Howard performs a longitudinal analysis of the performance of schools in the Achievement School District both before and after they were in the ASD to determine growth patterns.

Turns out, ASD is not doing so well at improving growth (the stated goal of ASD).

Howard does a great job of explaining his methods and outlining the case that “it’s fair to say that the Achievement School District has been a disappointment in the last two years. In terms of achievement, the results have been moderate at best (Math) and regressive at worst (ELA).”

The entire piece is worth a read, but I’m going to hit some highlights here.

Math

When comparing two years of growth under each district, the gains made by the LEA are actually greater than the ASD by almost 2%, 7.75% compared to 5.84%. Chart 2 illustrates the rate of growth for these schools since 2010. In summary, achievement gains have not hastened under the ASD; indeed, they continue to follow a trend that was already established in the two years before the ASD took over.

ELA

Once again, the LEA exceeded the ASD. Much discussion has been given to the regression of ELA scores in the first year of the ASD. But in examining the total growth of the same schools under the two different districts, it’s readily apparent that the LEA outperformed the ASD by over 4%, 4.64% total gains in P/A compared to 1.44%. Even the level of growth in the last year under the ASD, 3.40% in 2014, is less than that with the last year of the LEA before ASD takeover, 3.71% in 2012. Chart 2 exhibits the trend of growth for ELA, illustrating that the ASD failed to capitalize on the LEA’s momentum of increasing P/A rates in the same way that they were able to with math scores.

Policy Implications

Howard raises some important questions and addresses the policy implications of this analysis. First among them being can the ASD reach its stated goal? Howard writes:

 First, can the ASD reach 55% P/A in order to be in the top quartile? Maybe. In order to reach that magic number of 55% P/A in all three of these subjects, the ASD would have to average 11.07% gains in Math and 12.67% gains in ELA over a 5 year period. However, in the last two years, the ASD has averaged 2.92% gains in Math and 0.72% gains in ELA.

Second, is the money being spent on ASD a worthwhile investment. Howard notes:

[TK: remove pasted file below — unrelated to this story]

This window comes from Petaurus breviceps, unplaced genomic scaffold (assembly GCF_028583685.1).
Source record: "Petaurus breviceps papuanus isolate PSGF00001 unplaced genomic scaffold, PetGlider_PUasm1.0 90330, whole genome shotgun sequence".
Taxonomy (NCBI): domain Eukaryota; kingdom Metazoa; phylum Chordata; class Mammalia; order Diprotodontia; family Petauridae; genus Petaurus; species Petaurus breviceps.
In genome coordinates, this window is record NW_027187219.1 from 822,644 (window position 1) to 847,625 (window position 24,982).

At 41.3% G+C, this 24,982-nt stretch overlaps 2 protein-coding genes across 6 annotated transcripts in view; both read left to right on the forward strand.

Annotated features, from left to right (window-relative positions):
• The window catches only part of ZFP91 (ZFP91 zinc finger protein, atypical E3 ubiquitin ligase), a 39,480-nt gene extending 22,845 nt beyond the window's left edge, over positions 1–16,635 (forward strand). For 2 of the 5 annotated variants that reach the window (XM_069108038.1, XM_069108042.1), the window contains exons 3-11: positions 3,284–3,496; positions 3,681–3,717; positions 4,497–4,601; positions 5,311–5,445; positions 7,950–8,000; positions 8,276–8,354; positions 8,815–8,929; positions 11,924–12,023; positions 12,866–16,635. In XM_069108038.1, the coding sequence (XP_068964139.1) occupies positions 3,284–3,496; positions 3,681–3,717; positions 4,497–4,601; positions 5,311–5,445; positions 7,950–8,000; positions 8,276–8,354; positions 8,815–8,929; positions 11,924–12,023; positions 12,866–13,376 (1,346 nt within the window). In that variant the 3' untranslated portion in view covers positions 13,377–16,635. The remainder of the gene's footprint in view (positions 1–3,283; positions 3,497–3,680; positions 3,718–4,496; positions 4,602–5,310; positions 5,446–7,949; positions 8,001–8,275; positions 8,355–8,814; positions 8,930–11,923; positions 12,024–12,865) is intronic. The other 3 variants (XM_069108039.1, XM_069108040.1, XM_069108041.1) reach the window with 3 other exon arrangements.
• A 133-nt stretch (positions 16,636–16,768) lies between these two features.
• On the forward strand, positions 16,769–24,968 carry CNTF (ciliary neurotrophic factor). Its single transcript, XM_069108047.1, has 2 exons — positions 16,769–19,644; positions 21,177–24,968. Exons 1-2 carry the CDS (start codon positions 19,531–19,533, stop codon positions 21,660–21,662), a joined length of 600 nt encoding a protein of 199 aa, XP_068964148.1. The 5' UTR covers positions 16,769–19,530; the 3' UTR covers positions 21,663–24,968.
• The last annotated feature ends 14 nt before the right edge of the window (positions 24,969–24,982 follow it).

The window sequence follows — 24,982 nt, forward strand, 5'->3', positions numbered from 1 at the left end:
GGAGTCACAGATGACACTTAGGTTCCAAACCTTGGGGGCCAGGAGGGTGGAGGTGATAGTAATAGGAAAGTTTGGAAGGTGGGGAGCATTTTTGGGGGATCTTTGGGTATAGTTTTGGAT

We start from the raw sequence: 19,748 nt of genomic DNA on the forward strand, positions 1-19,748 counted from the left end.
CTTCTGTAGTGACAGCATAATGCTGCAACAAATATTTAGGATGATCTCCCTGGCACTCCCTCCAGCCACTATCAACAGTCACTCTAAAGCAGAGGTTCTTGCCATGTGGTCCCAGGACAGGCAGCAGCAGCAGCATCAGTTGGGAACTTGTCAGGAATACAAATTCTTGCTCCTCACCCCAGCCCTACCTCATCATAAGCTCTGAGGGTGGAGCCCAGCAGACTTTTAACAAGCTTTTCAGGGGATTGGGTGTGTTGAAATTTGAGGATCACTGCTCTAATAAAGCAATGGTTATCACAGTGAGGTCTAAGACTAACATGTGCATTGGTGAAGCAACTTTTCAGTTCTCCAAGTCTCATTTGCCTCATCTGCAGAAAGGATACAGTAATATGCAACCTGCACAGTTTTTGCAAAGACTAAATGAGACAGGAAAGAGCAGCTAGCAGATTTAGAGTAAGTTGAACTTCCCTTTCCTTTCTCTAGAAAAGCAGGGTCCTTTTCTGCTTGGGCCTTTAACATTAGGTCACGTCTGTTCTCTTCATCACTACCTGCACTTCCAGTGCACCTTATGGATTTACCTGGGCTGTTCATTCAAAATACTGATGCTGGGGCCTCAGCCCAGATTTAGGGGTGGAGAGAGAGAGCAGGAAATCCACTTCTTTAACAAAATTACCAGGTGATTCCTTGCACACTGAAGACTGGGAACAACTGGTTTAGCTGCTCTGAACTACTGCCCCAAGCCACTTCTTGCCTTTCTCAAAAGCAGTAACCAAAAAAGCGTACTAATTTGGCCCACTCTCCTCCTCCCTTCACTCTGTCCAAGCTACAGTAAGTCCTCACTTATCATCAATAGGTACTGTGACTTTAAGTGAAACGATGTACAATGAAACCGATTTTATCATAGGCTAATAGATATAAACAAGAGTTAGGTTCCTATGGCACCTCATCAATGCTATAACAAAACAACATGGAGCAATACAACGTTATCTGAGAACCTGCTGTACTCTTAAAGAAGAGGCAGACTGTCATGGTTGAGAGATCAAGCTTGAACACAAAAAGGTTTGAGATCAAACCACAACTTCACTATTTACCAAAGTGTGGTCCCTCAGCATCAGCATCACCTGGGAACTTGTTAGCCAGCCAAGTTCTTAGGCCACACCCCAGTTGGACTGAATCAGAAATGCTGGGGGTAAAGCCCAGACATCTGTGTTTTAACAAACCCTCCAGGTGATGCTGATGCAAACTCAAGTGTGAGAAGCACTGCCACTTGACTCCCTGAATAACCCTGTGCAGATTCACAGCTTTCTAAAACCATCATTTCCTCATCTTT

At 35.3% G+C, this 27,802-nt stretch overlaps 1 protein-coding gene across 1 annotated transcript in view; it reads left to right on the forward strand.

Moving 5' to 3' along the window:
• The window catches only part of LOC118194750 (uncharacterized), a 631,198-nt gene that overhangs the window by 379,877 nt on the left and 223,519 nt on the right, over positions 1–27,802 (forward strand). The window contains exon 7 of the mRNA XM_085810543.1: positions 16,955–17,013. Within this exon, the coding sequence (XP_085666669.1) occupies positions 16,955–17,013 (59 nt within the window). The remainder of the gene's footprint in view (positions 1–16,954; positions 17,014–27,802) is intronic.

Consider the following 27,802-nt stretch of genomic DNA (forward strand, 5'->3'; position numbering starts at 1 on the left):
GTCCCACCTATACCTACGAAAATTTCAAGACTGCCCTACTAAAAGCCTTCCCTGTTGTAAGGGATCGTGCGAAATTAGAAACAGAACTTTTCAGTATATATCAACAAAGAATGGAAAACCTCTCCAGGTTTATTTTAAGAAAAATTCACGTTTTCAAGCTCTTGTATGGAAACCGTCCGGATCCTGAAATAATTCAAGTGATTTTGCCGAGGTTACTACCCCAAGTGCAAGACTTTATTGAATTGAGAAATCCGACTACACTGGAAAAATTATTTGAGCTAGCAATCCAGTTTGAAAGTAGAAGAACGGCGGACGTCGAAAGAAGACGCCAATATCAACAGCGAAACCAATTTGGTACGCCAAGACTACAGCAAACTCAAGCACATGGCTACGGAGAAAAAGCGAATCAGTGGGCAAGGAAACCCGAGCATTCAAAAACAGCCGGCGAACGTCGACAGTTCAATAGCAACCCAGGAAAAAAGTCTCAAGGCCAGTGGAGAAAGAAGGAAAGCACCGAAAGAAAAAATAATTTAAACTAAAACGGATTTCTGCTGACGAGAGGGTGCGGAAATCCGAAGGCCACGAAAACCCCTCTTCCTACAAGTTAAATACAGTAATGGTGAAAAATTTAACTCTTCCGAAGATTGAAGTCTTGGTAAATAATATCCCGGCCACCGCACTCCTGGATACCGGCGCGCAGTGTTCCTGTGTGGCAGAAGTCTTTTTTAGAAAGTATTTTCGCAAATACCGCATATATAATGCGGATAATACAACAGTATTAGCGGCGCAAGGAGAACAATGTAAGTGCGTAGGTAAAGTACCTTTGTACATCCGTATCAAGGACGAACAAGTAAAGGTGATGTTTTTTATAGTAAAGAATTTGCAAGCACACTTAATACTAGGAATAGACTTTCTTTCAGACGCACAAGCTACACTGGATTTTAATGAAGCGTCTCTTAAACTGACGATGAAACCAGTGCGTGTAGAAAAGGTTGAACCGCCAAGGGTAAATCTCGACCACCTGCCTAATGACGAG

an exorbitant amount is spent on results that are, at best, no different than what the data suggests we could have expected had these schools not been taken over by the ASD.

The ASD has already spent $18 million in Race to the Top funds in addition to other resources from the district and outside sources. But, according to Howard’s analysis, the gains are minimal at best and appear to be no better than what would have happened had the schools been left in the care of their district.

Howard then raises the question of whether or not the ASD will end up being a long-term approach to school turnarounds based on its results.

Again, all of what Howard writes is insightful and his approach to the data is solid. It is well worth a close read.

To read more from Ezra Howard or learn more about education policy and its impact on Memphis, follow @BluffCityEd

PET Talks Parent Engagement

Bethany Bowman, Director of Professional Development at Professional Educators of Tennessee (PET), talks about the importance of parent engagement.

Make the 2014-2015 academic year an opportunity to open a door to a healthy dialogue with parents about the day-to-day events in their child’s classroom. Research reveals that when parents are more actively engaged and informed about their children’s education a more positive result can occur for everybody involved in a child’s education.

Parent engagement is an attitude, not just a list of activities, materials or a curriculum. It is interaction that respects parents and treats them as equal partners with the school and teachers. That does not mean conversations about curriculum or subject matter does not matter. They are very important.

Creating a receptive environment and developing constructive relationships with parents, can lead to needed support for your good work in the classroom. Maintaining and sustaining a dialogue on the importance of education with parents is also critical to the success of your classroom, as well as a key to student progress and academic success.